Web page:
Studies of dorsal displacement of the soft palate in thoroughbred racehorses

Franklin, Samantha Helen January 2002 (has links)
No description available.
4

Antigenic variation in virulence determinants of Streptococcus zooepidemicus and Actinobacillus equuli involved in lower airway disease of the horse and strategies towards protective immunisation

Ward, Chantelle Louise January 1997 (has links)
No description available.
5

African horse sickness virus genes and gene products

Williams, Catherine Felicia January 1999 (has links)
No description available.
6

Competitive ELISAs confirm that equine arteritis virus-infected horses develop antibodies to the M viral envelope protein

Wagner, Heike M. January 2004 (has links) (PDF)
Giessen, University, Diss., 2004.
7

Studies on eastern equine encephalitis virus infection in wild birds

Turtinen, Lloyd William, January 1978 (has links)
Thesis (M.S.)--University of Wisconsin--Madison. / Typescript. eContent provider-neutral record in process. Description based on print version record. Includes bibliographical references.
8

Prevalence of equine leptospiral shedding using urine polymerase chain reaction and serum microscopic agglutination testing / Prevalence of equine leptospiral shedding using urine polymerase chain reaction (PCR) and serum microagglutination testing (MAT)

Trimble, Amanda Carroll January 1900 (has links)
Master of Science in Biomedical Sciences / Department of Clinical Sciences / Elizabeth Davis / Leptospirosis is a worldwide veterinary and public health concern, and emerging infectious disease of horses. The spirochete can be directly transmitted by contaminated urine, placental fluids, semen, infected tissues, reservoir hosts, or flood waters. Seroprevalence and infecting serovar vary with geography, yet diagnosis using the gold standard microscopic agglutination test (MAT) merely confirms a high exposure rate. Subclinical infection can complicate diagnosis. The aims of this study were to use semi-nested PCR on urine from apparently healthy horses to determine period prevalence of leptospiral shedding and to correlate these findings with MAT results to establish associations with client based survey data regarding horse management and environment. Serum and free-catch urine were collected from 204 healthy horses between May 2016- December 2017. Serum was used to determine GGT, creatinine concentrations, and six serovar MAT (Canicola, Hardjo, Icterhemorrhaegiae, Pomona, Grippotyphosa, Bratislava). Urine samples were submitted for PCR testing of leptospiral 23S rRNA. Client consent and survey data were collected for all subjects. Potential risk factors included drinking water source, exposure to livestock and dogs, geographical location, season, and precipitation. Two horses were positive on urine PCR for leptospirosis (shedding prevalence 1%), yet only one had a high reciprocal MAT titer of ≥800. Both horses were negative on urine PCR one month later without treatment. Approximately 77% of horses (157/204) were seroreactive (MAT reciprocal titer ≥100) for at least one serogroup, and Bratislava was detected more frequently than others (47.5%; (97/204)). Apparently healthy horses infrequently shed Leptospira spp. in urine, yet seroreactivity in clinically normal horses is high (77%), confirming high exposure rates to Leptospira spp. in the Central Midwest. Further studies should target serovar specific PCR tests and incorporate PCR testing in horses clinically affected with leptospirosis.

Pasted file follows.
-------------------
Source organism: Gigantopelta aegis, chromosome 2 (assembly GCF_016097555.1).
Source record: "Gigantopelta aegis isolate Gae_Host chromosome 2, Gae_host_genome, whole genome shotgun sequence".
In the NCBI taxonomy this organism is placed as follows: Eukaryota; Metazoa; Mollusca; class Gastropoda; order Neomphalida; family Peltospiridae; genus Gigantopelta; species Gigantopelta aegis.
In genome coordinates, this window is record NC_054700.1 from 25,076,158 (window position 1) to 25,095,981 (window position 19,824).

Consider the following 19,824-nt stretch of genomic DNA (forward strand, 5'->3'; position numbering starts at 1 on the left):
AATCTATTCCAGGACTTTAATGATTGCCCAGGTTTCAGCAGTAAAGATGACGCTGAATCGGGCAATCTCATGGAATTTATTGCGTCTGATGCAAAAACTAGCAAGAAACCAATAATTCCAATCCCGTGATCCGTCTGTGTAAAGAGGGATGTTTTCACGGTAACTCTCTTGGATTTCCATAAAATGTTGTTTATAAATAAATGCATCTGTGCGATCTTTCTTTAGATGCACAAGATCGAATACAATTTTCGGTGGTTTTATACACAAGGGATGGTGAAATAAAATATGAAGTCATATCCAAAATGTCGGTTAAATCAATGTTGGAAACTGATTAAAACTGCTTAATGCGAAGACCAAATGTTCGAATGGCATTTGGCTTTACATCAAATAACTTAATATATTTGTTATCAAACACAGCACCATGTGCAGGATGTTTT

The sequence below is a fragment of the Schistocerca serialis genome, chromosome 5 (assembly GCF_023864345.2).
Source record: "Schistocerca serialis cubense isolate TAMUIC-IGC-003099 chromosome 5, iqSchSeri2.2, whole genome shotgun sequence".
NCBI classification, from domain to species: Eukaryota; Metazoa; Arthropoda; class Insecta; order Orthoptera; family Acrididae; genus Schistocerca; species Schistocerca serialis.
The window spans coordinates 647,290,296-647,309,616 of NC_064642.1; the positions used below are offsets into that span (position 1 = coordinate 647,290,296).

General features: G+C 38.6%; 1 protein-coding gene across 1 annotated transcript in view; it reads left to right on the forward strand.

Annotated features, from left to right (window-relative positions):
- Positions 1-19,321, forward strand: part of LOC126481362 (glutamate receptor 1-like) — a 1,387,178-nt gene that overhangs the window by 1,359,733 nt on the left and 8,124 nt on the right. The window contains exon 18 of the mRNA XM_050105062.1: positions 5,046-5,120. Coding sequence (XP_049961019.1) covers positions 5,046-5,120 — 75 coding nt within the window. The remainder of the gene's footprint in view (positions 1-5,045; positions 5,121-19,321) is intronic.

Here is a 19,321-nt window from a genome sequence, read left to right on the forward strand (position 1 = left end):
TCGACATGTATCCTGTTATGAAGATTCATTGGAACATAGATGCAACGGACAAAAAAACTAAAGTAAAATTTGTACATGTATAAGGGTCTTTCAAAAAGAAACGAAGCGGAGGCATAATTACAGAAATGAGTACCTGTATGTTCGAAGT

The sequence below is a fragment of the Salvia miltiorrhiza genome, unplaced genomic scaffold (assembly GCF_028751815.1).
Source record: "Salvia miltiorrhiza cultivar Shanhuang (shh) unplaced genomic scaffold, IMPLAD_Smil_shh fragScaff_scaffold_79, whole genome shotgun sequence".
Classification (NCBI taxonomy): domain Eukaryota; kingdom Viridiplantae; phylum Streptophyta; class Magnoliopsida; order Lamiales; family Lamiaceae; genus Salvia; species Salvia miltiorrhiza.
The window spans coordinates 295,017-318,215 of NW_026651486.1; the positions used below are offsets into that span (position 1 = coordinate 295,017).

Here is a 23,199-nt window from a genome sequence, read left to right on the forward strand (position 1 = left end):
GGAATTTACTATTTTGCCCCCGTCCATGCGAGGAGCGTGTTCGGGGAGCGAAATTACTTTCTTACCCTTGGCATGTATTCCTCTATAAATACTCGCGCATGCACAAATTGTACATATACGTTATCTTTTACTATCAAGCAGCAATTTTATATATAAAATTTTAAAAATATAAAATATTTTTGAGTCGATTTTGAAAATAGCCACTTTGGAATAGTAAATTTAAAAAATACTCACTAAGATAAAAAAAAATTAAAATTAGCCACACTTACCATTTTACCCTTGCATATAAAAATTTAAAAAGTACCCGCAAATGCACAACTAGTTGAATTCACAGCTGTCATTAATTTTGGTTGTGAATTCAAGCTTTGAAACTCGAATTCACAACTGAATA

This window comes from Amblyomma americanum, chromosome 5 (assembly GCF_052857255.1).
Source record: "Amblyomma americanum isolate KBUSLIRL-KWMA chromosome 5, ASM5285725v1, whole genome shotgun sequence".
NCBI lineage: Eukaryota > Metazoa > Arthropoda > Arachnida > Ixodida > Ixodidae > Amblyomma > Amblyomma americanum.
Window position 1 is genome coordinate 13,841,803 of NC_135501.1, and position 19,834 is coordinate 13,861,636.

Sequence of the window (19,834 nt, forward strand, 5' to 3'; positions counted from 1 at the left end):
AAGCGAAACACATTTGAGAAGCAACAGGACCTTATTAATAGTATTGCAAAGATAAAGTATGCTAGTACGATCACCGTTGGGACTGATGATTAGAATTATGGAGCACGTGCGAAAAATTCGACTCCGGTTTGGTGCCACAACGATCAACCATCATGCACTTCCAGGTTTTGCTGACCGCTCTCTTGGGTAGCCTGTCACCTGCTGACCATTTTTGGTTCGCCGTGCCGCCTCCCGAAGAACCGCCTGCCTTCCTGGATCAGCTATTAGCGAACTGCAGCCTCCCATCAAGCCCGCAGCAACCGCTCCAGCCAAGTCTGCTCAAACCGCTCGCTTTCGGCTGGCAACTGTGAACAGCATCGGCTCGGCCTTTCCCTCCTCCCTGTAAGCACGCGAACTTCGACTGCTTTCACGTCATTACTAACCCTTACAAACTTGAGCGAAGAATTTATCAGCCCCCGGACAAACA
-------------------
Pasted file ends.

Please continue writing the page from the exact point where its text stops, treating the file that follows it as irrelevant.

9

Fat metabolism in the exercising thoroughbred horse

Orme, Elizabeth Catherine January 1995 (has links)